There’s nothing new here. Influencer marketing has been around for a long time. It’s the practice of “… getting others to share your story, generate interest and make your case”.[2]  Influencer marketing often (but not always) includes fee-based agreements with bloggers, celebrities, industry luminaries and other prominent individuals to discuss and share stories about a company’s product or services. These are high-level influencers with a large following and a lot of social media punch – a nod from Guy Kawasaki, for example, can mean a lot to some people.

But that’s just one part of the story. Influencers also include your target buyer’s team members, others in the same company, business partners, and Twitter, Facebook and LinkedIn connections. These influencers don’t charge a fee to share content and will do so as long as the content is relevant, interesting and appropriate.

Don’t discount the influence of the less feted “little guys” who don’t have hundreds or thousands of followers. There’s a little known paradox about sharing content with those who have few connections –they’re more likely to share it since they’re not overwhelmed with content like the luminaries. The little guys can often spread news faster than the lauded influences. Give these guys relevant content and you’ve given them social currency that they’re keen to spend. And guess what, the little guys are connected to other little guys who are also willing to share relevant content[3]. And so it goes… Liz is connected to Orlando, who is connected to Joe.

Understanding how these connections influence and impact your target buyers is at the heart of sociography – and as mentioned, it can be as complicated as advanced statistical modeling or as simple as building a socio-graph and a bit of intelligent elbow grease and trial and error.

Sociography and influencer heat maps can play a key role in account-based marketing programs or ABM. ABM is a selling and marketing approach that treats an account, or handful of key accounts, as a stand-alone market. In ABM, marketing activities target and engage the account (or accounts) through multiple channels and often with multiple content offers. Building socio-graphs, understanding the influencer channels and sharing great content with influencers adds a lot of heft to any ABM program.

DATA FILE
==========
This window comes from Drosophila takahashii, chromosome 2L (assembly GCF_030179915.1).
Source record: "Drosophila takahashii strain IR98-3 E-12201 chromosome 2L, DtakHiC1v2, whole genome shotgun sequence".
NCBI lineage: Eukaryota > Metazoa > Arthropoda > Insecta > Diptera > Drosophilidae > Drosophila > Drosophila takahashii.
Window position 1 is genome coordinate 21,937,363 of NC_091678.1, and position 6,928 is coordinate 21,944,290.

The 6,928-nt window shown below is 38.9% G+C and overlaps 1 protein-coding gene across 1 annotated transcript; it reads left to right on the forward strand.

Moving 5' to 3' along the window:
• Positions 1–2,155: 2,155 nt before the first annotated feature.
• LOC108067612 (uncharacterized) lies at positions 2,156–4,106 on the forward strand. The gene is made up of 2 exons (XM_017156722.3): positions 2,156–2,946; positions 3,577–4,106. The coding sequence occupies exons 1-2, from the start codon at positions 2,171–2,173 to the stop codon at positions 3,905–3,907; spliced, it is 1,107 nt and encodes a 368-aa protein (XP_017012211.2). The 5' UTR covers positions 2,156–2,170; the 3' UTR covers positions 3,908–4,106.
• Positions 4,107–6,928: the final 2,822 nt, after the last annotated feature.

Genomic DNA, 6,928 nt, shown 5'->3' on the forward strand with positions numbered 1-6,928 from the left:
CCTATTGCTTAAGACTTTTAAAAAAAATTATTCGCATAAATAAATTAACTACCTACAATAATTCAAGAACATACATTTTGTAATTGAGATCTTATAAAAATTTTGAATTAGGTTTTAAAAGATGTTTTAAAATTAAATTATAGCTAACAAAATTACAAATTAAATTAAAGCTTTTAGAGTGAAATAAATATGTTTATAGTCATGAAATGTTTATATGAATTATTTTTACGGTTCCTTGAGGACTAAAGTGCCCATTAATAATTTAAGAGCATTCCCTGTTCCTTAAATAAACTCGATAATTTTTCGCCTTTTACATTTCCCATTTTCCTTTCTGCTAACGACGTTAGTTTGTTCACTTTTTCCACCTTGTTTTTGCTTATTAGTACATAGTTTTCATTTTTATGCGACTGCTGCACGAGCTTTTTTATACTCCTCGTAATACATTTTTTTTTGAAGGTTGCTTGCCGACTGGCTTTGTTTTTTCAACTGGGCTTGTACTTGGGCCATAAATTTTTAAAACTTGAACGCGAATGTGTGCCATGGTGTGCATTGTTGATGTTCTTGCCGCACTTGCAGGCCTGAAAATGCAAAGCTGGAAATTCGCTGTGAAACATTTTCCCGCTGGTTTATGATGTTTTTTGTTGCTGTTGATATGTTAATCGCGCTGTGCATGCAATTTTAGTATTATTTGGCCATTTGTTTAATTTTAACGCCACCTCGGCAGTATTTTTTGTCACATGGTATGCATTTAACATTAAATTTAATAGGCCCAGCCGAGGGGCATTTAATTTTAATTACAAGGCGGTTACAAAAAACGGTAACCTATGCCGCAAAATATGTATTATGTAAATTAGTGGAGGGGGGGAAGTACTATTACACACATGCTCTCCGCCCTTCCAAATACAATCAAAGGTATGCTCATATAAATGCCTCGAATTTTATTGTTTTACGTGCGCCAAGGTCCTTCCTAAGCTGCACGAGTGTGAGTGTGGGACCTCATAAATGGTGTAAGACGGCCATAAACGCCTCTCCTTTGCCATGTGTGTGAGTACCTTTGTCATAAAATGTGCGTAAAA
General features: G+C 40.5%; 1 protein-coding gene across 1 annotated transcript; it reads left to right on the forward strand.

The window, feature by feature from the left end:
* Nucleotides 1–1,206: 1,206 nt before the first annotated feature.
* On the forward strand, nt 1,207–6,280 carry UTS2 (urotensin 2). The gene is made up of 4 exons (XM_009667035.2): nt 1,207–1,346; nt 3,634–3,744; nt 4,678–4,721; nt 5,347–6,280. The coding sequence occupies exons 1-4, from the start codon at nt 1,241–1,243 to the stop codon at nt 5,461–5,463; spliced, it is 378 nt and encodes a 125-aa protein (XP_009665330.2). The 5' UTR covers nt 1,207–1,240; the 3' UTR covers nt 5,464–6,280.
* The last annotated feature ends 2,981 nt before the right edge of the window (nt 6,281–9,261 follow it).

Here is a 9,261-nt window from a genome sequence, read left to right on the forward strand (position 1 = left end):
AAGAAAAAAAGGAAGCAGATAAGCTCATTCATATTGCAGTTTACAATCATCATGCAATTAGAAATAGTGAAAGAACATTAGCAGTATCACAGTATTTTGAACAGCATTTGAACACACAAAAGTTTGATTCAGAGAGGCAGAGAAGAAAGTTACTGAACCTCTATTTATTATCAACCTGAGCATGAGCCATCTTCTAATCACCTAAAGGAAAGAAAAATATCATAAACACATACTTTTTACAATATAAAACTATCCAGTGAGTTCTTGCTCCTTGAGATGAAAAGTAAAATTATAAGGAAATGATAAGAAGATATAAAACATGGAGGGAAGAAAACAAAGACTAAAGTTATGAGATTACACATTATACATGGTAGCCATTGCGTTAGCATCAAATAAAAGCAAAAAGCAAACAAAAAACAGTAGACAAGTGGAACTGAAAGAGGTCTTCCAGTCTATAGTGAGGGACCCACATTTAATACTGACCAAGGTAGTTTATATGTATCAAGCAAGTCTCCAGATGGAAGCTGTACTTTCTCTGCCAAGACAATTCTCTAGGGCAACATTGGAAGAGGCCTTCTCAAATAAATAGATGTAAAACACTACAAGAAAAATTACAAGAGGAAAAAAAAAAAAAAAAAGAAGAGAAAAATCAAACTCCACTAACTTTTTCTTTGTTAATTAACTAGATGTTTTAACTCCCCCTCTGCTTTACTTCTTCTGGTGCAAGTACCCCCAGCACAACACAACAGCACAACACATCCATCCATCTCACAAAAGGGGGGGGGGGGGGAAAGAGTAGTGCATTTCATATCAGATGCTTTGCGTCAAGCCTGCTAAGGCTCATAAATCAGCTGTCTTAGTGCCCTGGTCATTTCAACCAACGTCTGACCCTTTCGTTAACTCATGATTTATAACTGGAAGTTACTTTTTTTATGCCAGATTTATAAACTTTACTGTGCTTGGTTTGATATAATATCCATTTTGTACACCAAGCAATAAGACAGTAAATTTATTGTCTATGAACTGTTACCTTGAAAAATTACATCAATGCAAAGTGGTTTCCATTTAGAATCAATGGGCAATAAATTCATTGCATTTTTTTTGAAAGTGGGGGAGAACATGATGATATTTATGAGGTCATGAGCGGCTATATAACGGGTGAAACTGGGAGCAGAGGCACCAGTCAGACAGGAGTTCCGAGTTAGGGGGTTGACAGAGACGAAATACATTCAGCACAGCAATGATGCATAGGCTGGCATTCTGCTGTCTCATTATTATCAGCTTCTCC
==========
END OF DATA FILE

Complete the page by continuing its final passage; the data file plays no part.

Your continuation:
But, advocates of ABM don’t seem to pay much attention to sociography. How to engage the target account and get to the desired buyers is often vague. For example, here’s a recommended ABM outline from HubSpot:

  1. Identify your target
  2. Research your accounts
  3. Create content
  4. Choose channels
  5. Run the campaign[4]

And from Marketo:

  1. Target and manage accounts
  2. Engage target accounts across channels
  3. Measure impact[5]

One book on ABM suggests “focusing on a single point of contact … (then) further expand the account by adding more contacts”[6]. Another source talks about simply building a list of role-based contacts[7]. While none of this is wrong, adding sociography to an ABM program is bound to make it more effective.

The same goes for SaaS or cloud-based solutions where the initial deal may be small (a division or a departmental purchase), and the account goal is to “land and expand”. The initial sale (and in some cases a free version) is the landing zone – the real money comes from up-selling and cross-selling.  Spending time building socio-graphs and then seeding and testing the influencer channels should be part of all SaaS and cloud-based programs. Using influencer channels and getting existing customers to sell for you can be incredibly effective. Deloitte found that new customers who are referred by old customers have a 37% higher retention rate that cold-sell deals[8].

Mass marketing is dead. The internet killed it. Today there is no longer a mass audience to broadcast to, but multiple channels and multiple influences that impact purchasing decisions. The tribe, the group and the community are now the real influencers. Social media facilitates the links and connections that make these social groups work – “people are now coming together based on communities of affinity”[9] rather than mass purchasers. Sociography is way of understanding these social influences and capitalizing on them to get your message to the right person.

Keen to learn more – or join the discussion? Contact us at [email protected]

[1] AT&T survey cited by Tom Philips  https://www.youtube.com/watch?v=QcQycEsZU9M&t=25s

[2] Attributed to Arbath Albee https://issuu.com/skidream/docs/new

[3] Jonah Berger “How Ideas Spread”

[4] https://blog.hubspot.com/marketing/account-based-marketing-guide

[5] Marketo “Three Essential Components of an ABM Solution’

[6] Account-Based Marketing for Dummies

[7] http://blog.topohq.com/account-based-marketing-11-tactics-to-drive-your-abm-process/

[8] https://www.slideshare.net/brandonmurphy/brand-advocacy-and-social-media-2009-gma-conference

[9] https://www.searchenginejournal.com/the-social-graph-sociographics-how-to-use-friends-to-influence-people/63055/